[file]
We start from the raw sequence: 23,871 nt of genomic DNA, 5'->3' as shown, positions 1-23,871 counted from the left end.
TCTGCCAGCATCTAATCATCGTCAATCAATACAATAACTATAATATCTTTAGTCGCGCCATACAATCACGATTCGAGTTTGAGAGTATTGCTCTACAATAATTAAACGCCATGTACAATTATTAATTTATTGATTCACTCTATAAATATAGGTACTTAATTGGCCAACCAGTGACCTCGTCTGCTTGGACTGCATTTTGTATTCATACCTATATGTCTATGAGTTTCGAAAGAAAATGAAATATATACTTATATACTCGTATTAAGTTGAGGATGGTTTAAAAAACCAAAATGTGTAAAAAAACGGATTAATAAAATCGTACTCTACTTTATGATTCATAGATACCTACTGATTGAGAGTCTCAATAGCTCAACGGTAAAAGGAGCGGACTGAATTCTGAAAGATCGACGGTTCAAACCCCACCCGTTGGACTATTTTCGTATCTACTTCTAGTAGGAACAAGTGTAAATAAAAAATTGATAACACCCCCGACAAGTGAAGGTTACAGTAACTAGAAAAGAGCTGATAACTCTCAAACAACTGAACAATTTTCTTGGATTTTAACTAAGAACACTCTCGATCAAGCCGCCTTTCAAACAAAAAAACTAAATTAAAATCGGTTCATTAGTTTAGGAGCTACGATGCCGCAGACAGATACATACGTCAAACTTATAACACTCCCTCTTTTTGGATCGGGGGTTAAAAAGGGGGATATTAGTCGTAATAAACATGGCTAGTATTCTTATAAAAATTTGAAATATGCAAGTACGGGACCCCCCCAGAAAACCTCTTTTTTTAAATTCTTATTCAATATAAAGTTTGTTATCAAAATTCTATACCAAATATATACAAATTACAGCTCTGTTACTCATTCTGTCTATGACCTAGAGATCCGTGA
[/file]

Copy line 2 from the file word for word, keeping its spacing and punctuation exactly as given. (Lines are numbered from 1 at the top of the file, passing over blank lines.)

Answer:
TCTGCCAGCATCTAATCATCGTCAATCAATACAATAACTATAATATCTTTAGTCGCGCCATACAATCACGATTCGAGTTTGAGAGTATTGCTCTACAATAATTAAACGCCATGTACAATTATTAATTTATTGATTCACTCTATAAATATAGGTACTTAATTGGCCAACCAGTGACCTCGTCTGCTTGGACTGCATTTTGTATTCATACCTATATGTCTATGAGTTTCGAAAGAAAATGAAATATATACTTATATACTCGTATTAAGTTGAGGATGGTTTAAAAAACCAAAATGTGTAAAAAAACGGATTAATAAAATCGTACTCTACTTTATGATTCATAGATACCTACTGATTGAGAGTCTCAATAGCTCAACGGTAAAAGGAGCGGACTGAATTCTGAAAGATCGACGGTTCAAACCCCACCCGTTGGACTATTTTCGTATCTACTTCTAGTAGGAACAAGTGTAAATAAAAAATTGATAACACCCCCGACAAGTGAAGGTTACAGTAACTAGAAAAGAGCTGATAACTCTCAAACAACTGAACAATTTTCTTGGATTTTAACTAAGAACACTCTCGATCAAGCCGCCTTTCAAACAAAAAAACTAAATTAAAATCGGTTCATTAGTTTAGGAGCTACGATGCCGCAGACAGATACATACGTCAAACTTATAACACTCCCTCTTTTTGGATCGGGGGTTAAAAAGGGGGATATTAGTCGTAATAAACATGGCTAGTATTCTTATAAAAATTTGAAATATGCAAGTACGGGACCCCCCCAGAAAACCTCTTTTTTTAAATTCTTATTCAATATAAAGTTTGTTATCAAAATTCTATACCAAATATATACAAATTACAGCTCTGTTACTCATTCTGTCTATGACCTAGAGATCCGTGA